There was testimony that the screen that fell upon the plaintiff had started to fall on two previous occasions; that a professor and a part-time watchman knew of these falls. A janitor also knew that the other screen had been loose.

On December 10, 1959, plaintiff (respondent) placed a notice on the bulletin board on the screen in front of the girls' restroom, and as she was looking at the other items on the bulletin board, the screen fell upon her inflicting severe personal injuries.

Plaintiff commenced this action against the college and the architects, and the defendants cross-complained against each other. The trial court directed a verdict against the college, and submitted to the jury the question of damages and the issue of who shall ultimately bear the loss between the college and the architects. The jury returned a verdict awarding $45,000 damages to the plaintiff, and found in favor of the architects against the college. The college appeals.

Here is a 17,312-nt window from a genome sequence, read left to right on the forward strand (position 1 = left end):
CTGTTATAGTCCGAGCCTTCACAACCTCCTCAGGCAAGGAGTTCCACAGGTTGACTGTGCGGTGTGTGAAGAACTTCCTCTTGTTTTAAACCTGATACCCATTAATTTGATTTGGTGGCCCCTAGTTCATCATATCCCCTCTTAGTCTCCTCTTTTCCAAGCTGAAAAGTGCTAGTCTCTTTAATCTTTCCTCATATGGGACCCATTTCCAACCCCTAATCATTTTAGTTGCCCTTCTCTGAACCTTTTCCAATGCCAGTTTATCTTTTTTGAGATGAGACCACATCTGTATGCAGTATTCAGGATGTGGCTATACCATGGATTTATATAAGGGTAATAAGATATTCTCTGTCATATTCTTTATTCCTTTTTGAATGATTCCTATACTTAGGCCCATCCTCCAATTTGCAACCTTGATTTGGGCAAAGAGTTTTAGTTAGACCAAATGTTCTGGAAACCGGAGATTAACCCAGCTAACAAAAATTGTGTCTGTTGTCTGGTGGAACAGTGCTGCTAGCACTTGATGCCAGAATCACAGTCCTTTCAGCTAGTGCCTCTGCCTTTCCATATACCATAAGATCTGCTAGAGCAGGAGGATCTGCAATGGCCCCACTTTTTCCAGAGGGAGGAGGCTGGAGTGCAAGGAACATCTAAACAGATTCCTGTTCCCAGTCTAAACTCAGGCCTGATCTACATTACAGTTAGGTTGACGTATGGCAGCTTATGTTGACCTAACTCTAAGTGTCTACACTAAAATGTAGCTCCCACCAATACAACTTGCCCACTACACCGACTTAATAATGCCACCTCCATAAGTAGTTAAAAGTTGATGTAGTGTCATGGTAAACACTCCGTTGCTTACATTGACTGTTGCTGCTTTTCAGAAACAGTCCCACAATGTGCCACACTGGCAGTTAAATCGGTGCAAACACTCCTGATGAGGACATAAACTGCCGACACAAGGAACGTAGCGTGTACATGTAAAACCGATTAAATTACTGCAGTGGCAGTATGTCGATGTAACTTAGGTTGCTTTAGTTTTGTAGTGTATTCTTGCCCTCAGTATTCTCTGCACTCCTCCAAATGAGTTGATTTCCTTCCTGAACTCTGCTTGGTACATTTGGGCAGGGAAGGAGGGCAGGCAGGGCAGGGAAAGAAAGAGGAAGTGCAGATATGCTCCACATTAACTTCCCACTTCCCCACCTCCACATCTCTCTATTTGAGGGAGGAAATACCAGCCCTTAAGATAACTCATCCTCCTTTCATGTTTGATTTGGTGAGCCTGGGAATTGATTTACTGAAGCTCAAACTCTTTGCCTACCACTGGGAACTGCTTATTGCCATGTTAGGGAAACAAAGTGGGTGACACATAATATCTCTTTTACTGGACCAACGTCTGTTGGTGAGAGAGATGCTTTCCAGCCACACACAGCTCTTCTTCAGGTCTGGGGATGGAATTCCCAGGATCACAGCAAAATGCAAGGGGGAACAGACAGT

The college assigns error to instruction No. 1, which directed a verdict in favor of the plaintiff. The college argues that it is not responsible for injuries caused solely by defective plans prepared by the architects; that its duty is to maintain the premises in a reasonably safe condition, and the architects alone are responsible for improperly designing the screens.